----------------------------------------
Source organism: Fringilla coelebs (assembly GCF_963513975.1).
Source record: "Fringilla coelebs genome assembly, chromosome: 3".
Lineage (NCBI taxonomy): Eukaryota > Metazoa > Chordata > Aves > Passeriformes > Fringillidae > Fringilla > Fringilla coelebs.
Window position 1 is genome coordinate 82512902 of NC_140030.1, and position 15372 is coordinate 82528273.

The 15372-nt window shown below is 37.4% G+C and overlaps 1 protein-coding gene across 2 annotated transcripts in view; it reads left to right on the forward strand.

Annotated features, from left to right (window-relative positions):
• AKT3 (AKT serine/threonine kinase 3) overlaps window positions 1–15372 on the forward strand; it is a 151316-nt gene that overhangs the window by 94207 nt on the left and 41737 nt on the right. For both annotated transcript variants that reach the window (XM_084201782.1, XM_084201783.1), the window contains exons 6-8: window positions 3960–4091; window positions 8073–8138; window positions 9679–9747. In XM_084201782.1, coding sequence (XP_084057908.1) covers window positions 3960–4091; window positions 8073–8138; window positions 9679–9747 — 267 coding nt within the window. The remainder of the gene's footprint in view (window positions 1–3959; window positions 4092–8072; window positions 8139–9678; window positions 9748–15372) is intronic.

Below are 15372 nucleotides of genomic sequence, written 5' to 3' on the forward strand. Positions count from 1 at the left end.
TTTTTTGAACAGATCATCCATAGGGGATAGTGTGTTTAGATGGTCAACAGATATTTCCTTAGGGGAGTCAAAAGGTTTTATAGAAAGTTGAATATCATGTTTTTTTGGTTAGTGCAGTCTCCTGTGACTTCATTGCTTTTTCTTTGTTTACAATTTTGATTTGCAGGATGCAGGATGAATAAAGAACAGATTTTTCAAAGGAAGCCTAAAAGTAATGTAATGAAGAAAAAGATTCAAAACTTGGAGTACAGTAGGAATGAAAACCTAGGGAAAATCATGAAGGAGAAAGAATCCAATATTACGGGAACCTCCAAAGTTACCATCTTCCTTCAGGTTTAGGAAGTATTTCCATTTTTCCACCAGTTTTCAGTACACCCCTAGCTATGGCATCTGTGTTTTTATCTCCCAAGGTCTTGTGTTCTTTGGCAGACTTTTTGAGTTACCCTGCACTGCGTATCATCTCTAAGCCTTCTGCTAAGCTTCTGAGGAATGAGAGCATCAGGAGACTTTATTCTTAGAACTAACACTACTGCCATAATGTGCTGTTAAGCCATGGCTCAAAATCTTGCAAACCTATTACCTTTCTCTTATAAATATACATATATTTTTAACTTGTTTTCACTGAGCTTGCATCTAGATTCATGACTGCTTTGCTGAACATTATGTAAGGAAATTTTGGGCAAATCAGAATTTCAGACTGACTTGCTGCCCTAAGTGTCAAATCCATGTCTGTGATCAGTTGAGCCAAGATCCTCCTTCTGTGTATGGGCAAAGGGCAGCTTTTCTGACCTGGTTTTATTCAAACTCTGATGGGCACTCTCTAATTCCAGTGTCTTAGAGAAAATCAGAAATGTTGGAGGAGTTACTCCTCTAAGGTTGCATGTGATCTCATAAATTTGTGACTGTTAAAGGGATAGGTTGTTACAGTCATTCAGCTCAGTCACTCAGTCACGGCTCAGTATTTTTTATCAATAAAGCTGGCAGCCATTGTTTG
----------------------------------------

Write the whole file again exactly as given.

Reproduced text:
Source organism: Fringilla coelebs (assembly GCF_963513975.1).
Source record: "Fringilla coelebs genome assembly, chromosome: 3".
Lineage (NCBI taxonomy): Eukaryota > Metazoa > Chordata > Aves > Passeriformes > Fringillidae > Fringilla > Fringilla coelebs.
Window position 1 is genome coordinate 82512902 of NC_140030.1, and position 15372 is coordinate 82528273.

The 15372-nt window shown below is 37.4% G+C and overlaps 1 protein-coding gene across 2 annotated transcripts in view; it reads left to right on the forward strand.

Annotated features, from left to right (window-relative positions):
• AKT3 (AKT serine/threonine kinase 3) overlaps window positions 1–15372 on the forward strand; it is a 151316-nt gene that overhangs the window by 94207 nt on the left and 41737 nt on the right. For both annotated transcript variants that reach the window (XM_084201782.1, XM_084201783.1), the window contains exons 6-8: window positions 3960–4091; window positions 8073–8138; window positions 9679–9747. In XM_084201782.1, coding sequence (XP_084057908.1) covers window positions 3960–4091; window positions 8073–8138; window positions 9679–9747 — 267 coding nt within the window. The remainder of the gene's footprint in view (window positions 1–3959; window positions 4092–8072; window positions 8139–9678; window positions 9748–15372) is intronic.

Below are 15372 nucleotides of genomic sequence, written 5' to 3' on the forward strand. Positions count from 1 at the left end.
TTTTTTGAACAGATCATCCATAGGGGATAGTGTGTTTAGATGGTCAACAGATATTTCCTTAGGGGAGTCAAAAGGTTTTATAGAAAGTTGAATATCATGTTTTTTTGGTTAGTGCAGTCTCCTGTGACTTCATTGCTTTTTCTTTGTTTACAATTTTGATTTGCAGGATGCAGGATGAATAAAGAACAGATTTTTCAAAGGAAGCCTAAAAGTAATGTAATGAAGAAAAAGATTCAAAACTTGGAGTACAGTAGGAATGAAAACCTAGGGAAAATCATGAAGGAGAAAGAATCCAATATTACGGGAACCTCCAAAGTTACCATCTTCCTTCAGGTTTAGGAAGTATTTCCATTTTTCCACCAGTTTTCAGTACACCCCTAGCTATGGCATCTGTGTTTTTATCTCCCAAGGTCTTGTGTTCTTTGGCAGACTTTTTGAGTTACCCTGCACTGCGTATCATCTCTAAGCCTTCTGCTAAGCTTCTGAGGAATGAGAGCATCAGGAGACTTTATTCTTAGAACTAACACTACTGCCATAATGTGCTGTTAAGCCATGGCTCAAAATCTTGCAAACCTATTACCTTTCTCTTATAAATATACATATATTTTTAACTTGTTTTCACTGAGCTTGCATCTAGATTCATGACTGCTTTGCTGAACATTATGTAAGGAAATTTTGGGCAAATCAGAATTTCAGACTGACTTGCTGCCCTAAGTGTCAAATCCATGTCTGTGATCAGTTGAGCCAAGATCCTCCTTCTGTGTATGGGCAAAGGGCAGCTTTTCTGACCTGGTTTTATTCAAACTCTGATGGGCACTCTCTAATTCCAGTGTCTTAGAGAAAATCAGAAATGTTGGAGGAGTTACTCCTCTAAGGTTGCATGTGATCTCATAAATTTGTGACTGTTAAAGGGATAGGTTGTTACAGTCATTCAGCTCAGTCACTCAGTCACGGCTCAGTATTTTTTATCAATAAAGCTGGCAGCCATTGTTTG